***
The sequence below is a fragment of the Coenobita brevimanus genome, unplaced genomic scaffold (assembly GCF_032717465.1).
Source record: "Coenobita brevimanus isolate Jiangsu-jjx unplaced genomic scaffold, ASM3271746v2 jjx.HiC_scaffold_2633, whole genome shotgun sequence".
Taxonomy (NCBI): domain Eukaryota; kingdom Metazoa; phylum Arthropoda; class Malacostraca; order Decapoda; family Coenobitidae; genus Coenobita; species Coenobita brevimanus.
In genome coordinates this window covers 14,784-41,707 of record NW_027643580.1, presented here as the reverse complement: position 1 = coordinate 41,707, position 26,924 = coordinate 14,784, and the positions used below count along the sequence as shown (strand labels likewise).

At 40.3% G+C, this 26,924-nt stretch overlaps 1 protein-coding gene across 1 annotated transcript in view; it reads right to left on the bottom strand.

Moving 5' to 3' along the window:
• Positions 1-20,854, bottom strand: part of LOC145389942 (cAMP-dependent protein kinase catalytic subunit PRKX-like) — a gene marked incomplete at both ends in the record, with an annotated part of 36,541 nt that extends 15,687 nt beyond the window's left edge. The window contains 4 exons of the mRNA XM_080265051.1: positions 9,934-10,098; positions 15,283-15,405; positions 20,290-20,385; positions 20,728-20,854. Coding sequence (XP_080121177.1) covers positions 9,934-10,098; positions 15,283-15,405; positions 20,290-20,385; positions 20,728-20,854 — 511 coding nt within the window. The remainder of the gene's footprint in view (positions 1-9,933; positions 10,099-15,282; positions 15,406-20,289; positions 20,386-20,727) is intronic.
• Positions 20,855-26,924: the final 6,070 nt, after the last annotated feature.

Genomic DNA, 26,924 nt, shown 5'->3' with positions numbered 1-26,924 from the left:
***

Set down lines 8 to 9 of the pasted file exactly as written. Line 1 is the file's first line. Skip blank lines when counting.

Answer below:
• Positions 20,855-26,924: the final 6,070 nt, after the last annotated feature.

Genomic DNA, 26,924 nt, shown 5'->3' with positions numbered 1-26,924 from the left: